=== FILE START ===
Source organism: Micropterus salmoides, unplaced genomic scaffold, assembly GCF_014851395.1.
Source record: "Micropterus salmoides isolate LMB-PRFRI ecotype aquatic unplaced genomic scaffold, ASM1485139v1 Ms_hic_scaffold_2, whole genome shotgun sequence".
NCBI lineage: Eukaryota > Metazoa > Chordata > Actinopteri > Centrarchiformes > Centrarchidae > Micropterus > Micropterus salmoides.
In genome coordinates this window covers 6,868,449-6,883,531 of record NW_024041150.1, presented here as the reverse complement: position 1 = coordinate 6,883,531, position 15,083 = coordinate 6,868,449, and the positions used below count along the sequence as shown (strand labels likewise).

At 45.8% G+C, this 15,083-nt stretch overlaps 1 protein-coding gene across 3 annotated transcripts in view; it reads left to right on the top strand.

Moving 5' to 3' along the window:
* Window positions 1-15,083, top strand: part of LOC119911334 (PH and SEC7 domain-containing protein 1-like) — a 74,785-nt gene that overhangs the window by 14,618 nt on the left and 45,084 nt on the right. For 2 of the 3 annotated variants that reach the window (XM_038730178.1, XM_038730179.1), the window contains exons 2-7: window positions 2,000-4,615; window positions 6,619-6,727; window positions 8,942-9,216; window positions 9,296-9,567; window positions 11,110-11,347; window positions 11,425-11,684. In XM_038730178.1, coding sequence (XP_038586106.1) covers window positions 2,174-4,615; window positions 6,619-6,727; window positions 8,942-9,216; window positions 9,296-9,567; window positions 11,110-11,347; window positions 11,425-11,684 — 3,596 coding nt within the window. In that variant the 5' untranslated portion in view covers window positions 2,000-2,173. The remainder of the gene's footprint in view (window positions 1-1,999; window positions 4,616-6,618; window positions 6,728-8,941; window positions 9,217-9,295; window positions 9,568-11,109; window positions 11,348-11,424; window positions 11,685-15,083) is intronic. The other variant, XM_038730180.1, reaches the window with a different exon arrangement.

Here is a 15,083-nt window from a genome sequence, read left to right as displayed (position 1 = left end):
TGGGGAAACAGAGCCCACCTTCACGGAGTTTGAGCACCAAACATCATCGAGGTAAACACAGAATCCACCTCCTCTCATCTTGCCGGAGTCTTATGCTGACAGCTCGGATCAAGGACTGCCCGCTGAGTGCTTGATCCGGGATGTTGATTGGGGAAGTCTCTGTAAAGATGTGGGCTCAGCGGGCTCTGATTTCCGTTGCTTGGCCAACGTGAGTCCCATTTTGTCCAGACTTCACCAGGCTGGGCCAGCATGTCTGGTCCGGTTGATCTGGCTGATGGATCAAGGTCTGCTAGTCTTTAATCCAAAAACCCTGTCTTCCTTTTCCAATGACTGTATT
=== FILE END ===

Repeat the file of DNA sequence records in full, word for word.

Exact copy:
Source organism: Micropterus salmoides, unplaced genomic scaffold, assembly GCF_014851395.1.
Source record: "Micropterus salmoides isolate LMB-PRFRI ecotype aquatic unplaced genomic scaffold, ASM1485139v1 Ms_hic_scaffold_2, whole genome shotgun sequence".
NCBI lineage: Eukaryota > Metazoa > Chordata > Actinopteri > Centrarchiformes > Centrarchidae > Micropterus > Micropterus salmoides.
In genome coordinates this window covers 6,868,449-6,883,531 of record NW_024041150.1, presented here as the reverse complement: position 1 = coordinate 6,883,531, position 15,083 = coordinate 6,868,449, and the positions used below count along the sequence as shown (strand labels likewise).

At 45.8% G+C, this 15,083-nt stretch overlaps 1 protein-coding gene across 3 annotated transcripts in view; it reads left to right on the top strand.

Moving 5' to 3' along the window:
* Window positions 1-15,083, top strand: part of LOC119911334 (PH and SEC7 domain-containing protein 1-like) — a 74,785-nt gene that overhangs the window by 14,618 nt on the left and 45,084 nt on the right. For 2 of the 3 annotated variants that reach the window (XM_038730178.1, XM_038730179.1), the window contains exons 2-7: window positions 2,000-4,615; window positions 6,619-6,727; window positions 8,942-9,216; window positions 9,296-9,567; window positions 11,110-11,347; window positions 11,425-11,684. In XM_038730178.1, coding sequence (XP_038586106.1) covers window positions 2,174-4,615; window positions 6,619-6,727; window positions 8,942-9,216; window positions 9,296-9,567; window positions 11,110-11,347; window positions 11,425-11,684 — 3,596 coding nt within the window. In that variant the 5' untranslated portion in view covers window positions 2,000-2,173. The remainder of the gene's footprint in view (window positions 1-1,999; window positions 4,616-6,618; window positions 6,728-8,941; window positions 9,217-9,295; window positions 9,568-11,109; window positions 11,348-11,424; window positions 11,685-15,083) is intronic. The other variant, XM_038730180.1, reaches the window with a different exon arrangement.

Here is a 15,083-nt window from a genome sequence, read left to right as displayed (position 1 = left end):
TGGGGAAACAGAGCCCACCTTCACGGAGTTTGAGCACCAAACATCATCGAGGTAAACACAGAATCCACCTCCTCTCATCTTGCCGGAGTCTTATGCTGACAGCTCGGATCAAGGACTGCCCGCTGAGTGCTTGATCCGGGATGTTGATTGGGGAAGTCTCTGTAAAGATGTGGGCTCAGCGGGCTCTGATTTCCGTTGCTTGGCCAACGTGAGTCCCATTTTGTCCAGACTTCACCAGGCTGGGCCAGCATGTCTGGTCCGGTTGATCTGGCTGATGGATCAAGGTCTGCTAGTCTTTAATCCAAAAACCCTGTCTTCCTTTTCCAATGACTGTATT